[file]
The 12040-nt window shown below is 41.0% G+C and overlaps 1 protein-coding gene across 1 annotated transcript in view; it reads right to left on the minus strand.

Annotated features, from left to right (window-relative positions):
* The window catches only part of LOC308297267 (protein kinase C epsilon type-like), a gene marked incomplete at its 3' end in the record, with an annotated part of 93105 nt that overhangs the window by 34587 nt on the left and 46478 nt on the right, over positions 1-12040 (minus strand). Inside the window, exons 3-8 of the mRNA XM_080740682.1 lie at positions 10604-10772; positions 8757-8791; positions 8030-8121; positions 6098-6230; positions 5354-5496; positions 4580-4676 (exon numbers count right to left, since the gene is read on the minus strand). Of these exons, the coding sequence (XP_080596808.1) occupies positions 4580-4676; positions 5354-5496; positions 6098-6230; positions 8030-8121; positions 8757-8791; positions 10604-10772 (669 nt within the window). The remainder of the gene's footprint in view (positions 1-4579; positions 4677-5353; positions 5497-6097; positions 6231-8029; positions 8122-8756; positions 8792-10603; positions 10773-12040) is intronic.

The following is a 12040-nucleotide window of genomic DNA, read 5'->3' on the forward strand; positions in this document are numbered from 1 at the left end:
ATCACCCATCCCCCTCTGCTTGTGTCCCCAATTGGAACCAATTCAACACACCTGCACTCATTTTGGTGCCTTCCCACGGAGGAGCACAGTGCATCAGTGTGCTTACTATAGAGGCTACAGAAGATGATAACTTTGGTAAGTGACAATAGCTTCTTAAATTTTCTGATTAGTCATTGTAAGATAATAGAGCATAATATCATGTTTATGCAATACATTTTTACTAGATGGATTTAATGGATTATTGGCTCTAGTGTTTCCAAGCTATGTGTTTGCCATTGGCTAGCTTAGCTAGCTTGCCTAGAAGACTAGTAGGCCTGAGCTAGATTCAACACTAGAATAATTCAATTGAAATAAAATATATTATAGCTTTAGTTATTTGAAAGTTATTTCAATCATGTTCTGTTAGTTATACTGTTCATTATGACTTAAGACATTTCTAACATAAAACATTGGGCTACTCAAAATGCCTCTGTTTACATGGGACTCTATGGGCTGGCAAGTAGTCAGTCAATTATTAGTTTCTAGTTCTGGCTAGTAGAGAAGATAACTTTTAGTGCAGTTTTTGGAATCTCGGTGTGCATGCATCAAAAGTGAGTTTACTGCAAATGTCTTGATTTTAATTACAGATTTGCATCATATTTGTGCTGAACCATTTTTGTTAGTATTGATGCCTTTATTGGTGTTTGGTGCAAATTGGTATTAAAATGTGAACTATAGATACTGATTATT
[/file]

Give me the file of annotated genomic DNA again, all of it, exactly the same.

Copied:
The 12040-nt window shown below is 41.0% G+C and overlaps 1 protein-coding gene across 1 annotated transcript in view; it reads right to left on the minus strand.

Annotated features, from left to right (window-relative positions):
* The window catches only part of LOC308297267 (protein kinase C epsilon type-like), a gene marked incomplete at its 3' end in the record, with an annotated part of 93105 nt that overhangs the window by 34587 nt on the left and 46478 nt on the right, over positions 1-12040 (minus strand). Inside the window, exons 3-8 of the mRNA XM_080740682.1 lie at positions 10604-10772; positions 8757-8791; positions 8030-8121; positions 6098-6230; positions 5354-5496; positions 4580-4676 (exon numbers count right to left, since the gene is read on the minus strand). Of these exons, the coding sequence (XP_080596808.1) occupies positions 4580-4676; positions 5354-5496; positions 6098-6230; positions 8030-8121; positions 8757-8791; positions 10604-10772 (669 nt within the window). The remainder of the gene's footprint in view (positions 1-4579; positions 4677-5353; positions 5497-6097; positions 6231-8029; positions 8122-8756; positions 8792-10603; positions 10773-12040) is intronic.

The following is a 12040-nucleotide window of genomic DNA, read 5'->3' on the forward strand; positions in this document are numbered from 1 at the left end:
ATCACCCATCCCCCTCTGCTTGTGTCCCCAATTGGAACCAATTCAACACACCTGCACTCATTTTGGTGCCTTCCCACGGAGGAGCACAGTGCATCAGTGTGCTTACTATAGAGGCTACAGAAGATGATAACTTTGGTAAGTGACAATAGCTTCTTAAATTTTCTGATTAGTCATTGTAAGATAATAGAGCATAATATCATGTTTATGCAATACATTTTTACTAGATGGATTTAATGGATTATTGGCTCTAGTGTTTCCAAGCTATGTGTTTGCCATTGGCTAGCTTAGCTAGCTTGCCTAGAAGACTAGTAGGCCTGAGCTAGATTCAACACTAGAATAATTCAATTGAAATAAAATATATTATAGCTTTAGTTATTTGAAAGTTATTTCAATCATGTTCTGTTAGTTATACTGTTCATTATGACTTAAGACATTTCTAACATAAAACATTGGGCTACTCAAAATGCCTCTGTTTACATGGGACTCTATGGGCTGGCAAGTAGTCAGTCAATTATTAGTTTCTAGTTCTGGCTAGTAGAGAAGATAACTTTTAGTGCAGTTTTTGGAATCTCGGTGTGCATGCATCAAAAGTGAGTTTACTGCAAATGTCTTGATTTTAATTACAGATTTGCATCATATTTGTGCTGAACCATTTTTGTTAGTATTGATGCCTTTATTGGTGTTTGGTGCAAATTGGTATTAAAATGTGAACTATAGATACTGATTATT